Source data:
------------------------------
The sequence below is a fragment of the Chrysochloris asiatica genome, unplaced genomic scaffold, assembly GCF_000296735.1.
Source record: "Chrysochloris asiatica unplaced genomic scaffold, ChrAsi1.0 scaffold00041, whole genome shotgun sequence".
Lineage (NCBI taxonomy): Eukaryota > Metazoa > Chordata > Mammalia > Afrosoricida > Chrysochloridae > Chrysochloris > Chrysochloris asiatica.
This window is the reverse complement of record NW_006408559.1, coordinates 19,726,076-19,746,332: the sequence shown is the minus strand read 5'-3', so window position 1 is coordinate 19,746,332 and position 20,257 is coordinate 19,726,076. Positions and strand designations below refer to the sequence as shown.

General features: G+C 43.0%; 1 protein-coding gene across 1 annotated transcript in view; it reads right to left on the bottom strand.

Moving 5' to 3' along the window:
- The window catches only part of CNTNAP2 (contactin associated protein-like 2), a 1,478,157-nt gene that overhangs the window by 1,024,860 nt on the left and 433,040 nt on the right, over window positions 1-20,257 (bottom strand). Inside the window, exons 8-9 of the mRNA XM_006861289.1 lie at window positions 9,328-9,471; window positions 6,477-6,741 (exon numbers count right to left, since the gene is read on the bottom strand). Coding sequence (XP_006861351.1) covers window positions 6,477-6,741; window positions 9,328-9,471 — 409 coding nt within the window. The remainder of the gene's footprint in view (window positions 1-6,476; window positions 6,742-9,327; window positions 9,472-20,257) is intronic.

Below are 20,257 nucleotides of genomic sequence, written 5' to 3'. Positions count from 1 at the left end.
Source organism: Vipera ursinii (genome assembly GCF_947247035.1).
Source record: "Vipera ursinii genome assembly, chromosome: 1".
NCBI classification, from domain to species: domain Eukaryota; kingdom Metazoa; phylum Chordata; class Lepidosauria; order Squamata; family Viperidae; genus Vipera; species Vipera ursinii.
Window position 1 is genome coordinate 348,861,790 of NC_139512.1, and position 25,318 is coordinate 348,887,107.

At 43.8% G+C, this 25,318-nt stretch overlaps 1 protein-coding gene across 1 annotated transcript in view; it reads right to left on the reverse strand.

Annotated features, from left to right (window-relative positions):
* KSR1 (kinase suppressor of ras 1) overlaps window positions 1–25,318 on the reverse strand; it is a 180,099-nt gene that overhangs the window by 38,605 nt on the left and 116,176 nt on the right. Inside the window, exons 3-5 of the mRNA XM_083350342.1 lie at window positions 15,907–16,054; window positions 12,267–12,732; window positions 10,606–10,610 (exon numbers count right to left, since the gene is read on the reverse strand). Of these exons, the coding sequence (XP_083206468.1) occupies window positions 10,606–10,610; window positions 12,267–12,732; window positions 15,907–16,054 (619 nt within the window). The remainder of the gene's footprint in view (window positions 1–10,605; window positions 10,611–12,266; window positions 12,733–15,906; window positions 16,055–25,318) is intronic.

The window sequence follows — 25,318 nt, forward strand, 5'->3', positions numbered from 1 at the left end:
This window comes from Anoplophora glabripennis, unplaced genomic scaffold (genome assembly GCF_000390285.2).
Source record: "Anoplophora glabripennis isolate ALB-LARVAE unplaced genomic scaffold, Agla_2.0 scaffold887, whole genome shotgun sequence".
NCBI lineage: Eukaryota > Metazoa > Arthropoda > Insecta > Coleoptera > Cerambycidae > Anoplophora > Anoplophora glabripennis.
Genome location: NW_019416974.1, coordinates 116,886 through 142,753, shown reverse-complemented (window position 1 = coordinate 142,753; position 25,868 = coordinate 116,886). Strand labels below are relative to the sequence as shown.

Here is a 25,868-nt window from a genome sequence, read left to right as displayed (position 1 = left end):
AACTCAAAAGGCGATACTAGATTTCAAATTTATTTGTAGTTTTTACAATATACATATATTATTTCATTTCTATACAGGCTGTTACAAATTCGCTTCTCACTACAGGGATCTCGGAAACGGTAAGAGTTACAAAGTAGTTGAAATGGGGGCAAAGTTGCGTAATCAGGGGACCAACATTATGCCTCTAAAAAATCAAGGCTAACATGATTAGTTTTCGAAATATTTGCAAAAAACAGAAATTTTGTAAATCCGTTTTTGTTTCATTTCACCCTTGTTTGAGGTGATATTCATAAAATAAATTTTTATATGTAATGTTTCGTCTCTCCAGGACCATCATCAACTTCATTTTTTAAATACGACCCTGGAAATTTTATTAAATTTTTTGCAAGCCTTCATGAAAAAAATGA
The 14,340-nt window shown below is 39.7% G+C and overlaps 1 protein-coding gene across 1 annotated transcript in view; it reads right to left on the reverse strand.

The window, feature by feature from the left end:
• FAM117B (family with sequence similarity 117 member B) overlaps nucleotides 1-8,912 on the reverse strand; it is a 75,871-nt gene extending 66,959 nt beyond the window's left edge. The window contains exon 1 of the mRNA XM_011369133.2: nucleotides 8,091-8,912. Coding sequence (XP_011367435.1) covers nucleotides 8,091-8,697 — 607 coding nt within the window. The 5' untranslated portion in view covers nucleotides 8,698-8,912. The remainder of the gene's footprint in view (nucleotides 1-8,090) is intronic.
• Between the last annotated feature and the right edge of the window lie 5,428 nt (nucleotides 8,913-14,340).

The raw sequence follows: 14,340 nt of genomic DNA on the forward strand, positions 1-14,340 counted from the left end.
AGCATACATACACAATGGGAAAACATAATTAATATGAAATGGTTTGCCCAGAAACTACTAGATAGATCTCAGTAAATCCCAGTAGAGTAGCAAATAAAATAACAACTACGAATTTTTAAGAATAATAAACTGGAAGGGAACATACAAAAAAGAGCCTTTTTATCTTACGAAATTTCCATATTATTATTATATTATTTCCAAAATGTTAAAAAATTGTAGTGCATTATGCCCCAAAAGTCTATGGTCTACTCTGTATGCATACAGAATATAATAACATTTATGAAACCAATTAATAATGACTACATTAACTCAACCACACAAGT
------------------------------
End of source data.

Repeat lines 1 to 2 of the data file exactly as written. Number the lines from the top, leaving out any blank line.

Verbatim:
The sequence below is a fragment of the Chrysochloris asiatica genome, unplaced genomic scaffold, assembly GCF_000296735.1.
Source record: "Chrysochloris asiatica unplaced genomic scaffold, ChrAsi1.0 scaffold00041, whole genome shotgun sequence".